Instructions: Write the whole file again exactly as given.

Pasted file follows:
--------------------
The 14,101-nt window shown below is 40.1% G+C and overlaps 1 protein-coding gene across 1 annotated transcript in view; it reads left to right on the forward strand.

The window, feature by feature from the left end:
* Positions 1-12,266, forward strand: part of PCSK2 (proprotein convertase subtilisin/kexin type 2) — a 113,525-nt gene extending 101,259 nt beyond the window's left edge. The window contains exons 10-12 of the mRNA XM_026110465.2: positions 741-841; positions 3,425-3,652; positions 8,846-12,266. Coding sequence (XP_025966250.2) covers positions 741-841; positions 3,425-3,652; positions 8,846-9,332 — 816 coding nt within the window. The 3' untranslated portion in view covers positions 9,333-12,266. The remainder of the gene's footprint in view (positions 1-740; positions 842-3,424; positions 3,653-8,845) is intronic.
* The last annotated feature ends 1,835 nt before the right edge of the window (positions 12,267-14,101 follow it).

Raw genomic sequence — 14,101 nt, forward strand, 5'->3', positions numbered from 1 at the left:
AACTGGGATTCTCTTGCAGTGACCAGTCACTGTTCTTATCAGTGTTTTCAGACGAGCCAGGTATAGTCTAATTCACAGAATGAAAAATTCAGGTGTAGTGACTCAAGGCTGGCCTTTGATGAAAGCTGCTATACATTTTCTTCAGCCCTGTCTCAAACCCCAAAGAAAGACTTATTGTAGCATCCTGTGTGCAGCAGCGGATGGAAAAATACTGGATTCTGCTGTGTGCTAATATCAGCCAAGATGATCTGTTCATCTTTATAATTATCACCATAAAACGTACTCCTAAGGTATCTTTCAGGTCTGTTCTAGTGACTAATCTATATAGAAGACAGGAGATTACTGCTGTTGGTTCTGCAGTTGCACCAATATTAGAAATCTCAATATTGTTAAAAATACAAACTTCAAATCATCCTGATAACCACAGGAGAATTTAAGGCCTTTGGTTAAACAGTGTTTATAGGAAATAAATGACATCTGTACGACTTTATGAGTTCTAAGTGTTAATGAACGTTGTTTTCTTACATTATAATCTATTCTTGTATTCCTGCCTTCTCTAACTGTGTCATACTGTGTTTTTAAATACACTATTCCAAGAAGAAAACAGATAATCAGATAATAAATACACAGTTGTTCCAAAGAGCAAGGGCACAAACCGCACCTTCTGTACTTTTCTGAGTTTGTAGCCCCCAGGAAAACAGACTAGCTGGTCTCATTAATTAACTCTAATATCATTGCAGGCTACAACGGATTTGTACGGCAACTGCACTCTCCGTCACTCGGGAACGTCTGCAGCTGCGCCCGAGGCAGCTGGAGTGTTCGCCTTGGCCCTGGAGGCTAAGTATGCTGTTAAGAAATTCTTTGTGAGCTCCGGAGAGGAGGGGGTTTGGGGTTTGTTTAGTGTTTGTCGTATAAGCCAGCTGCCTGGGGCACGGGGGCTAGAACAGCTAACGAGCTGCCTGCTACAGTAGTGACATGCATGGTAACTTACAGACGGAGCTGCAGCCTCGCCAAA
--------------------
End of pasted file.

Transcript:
The 14,101-nt window shown below is 40.1% G+C and overlaps 1 protein-coding gene across 1 annotated transcript in view; it reads left to right on the forward strand.

The window, feature by feature from the left end:
* Positions 1-12,266, forward strand: part of PCSK2 (proprotein convertase subtilisin/kexin type 2) — a 113,525-nt gene extending 101,259 nt beyond the window's left edge. The window contains exons 10-12 of the mRNA XM_026110465.2: positions 741-841; positions 3,425-3,652; positions 8,846-12,266. Coding sequence (XP_025966250.2) covers positions 741-841; positions 3,425-3,652; positions 8,846-9,332 — 816 coding nt within the window. The 3' untranslated portion in view covers positions 9,333-12,266. The remainder of the gene's footprint in view (positions 1-740; positions 842-3,424; positions 3,653-8,845) is intronic.
* The last annotated feature ends 1,835 nt before the right edge of the window (positions 12,267-14,101 follow it).

Raw genomic sequence — 14,101 nt, forward strand, 5'->3', positions numbered from 1 at the left:
AACTGGGATTCTCTTGCAGTGACCAGTCACTGTTCTTATCAGTGTTTTCAGACGAGCCAGGTATAGTCTAATTCACAGAATGAAAAATTCAGGTGTAGTGACTCAAGGCTGGCCTTTGATGAAAGCTGCTATACATTTTCTTCAGCCCTGTCTCAAACCCCAAAGAAAGACTTATTGTAGCATCCTGTGTGCAGCAGCGGATGGAAAAATACTGGATTCTGCTGTGTGCTAATATCAGCCAAGATGATCTGTTCATCTTTATAATTATCACCATAAAACGTACTCCTAAGGTATCTTTCAGGTCTGTTCTAGTGACTAATCTATATAGAAGACAGGAGATTACTGCTGTTGGTTCTGCAGTTGCACCAATATTAGAAATCTCAATATTGTTAAAAATACAAACTTCAAATCATCCTGATAACCACAGGAGAATTTAAGGCCTTTGGTTAAACAGTGTTTATAGGAAATAAATGACATCTGTACGACTTTATGAGTTCTAAGTGTTAATGAACGTTGTTTTCTTACATTATAATCTATTCTTGTATTCCTGCCTTCTCTAACTGTGTCATACTGTGTTTTTAAATACACTATTCCAAGAAGAAAACAGATAATCAGATAATAAATACACAGTTGTTCCAAAGAGCAAGGGCACAAACCGCACCTTCTGTACTTTTCTGAGTTTGTAGCCCCCAGGAAAACAGACTAGCTGGTCTCATTAATTAACTCTAATATCATTGCAGGCTACAACGGATTTGTACGGCAACTGCACTCTCCGTCACTCGGGAACGTCTGCAGCTGCGCCCGAGGCAGCTGGAGTGTTCGCCTTGGCCCTGGAGGCTAAGTATGCTGTTAAGAAATTCTTTGTGAGCTCCGGAGAGGAGGGGGTTTGGGGTTTGTTTAGTGTTTGTCGTATAAGCCAGCTGCCTGGGGCACGGGGGCTAGAACAGCTAACGAGCTGCCTGCTACAGTAGTGACATGCATGGTAACTTACAGACGGAGCTGCAGCCTCGCCAAA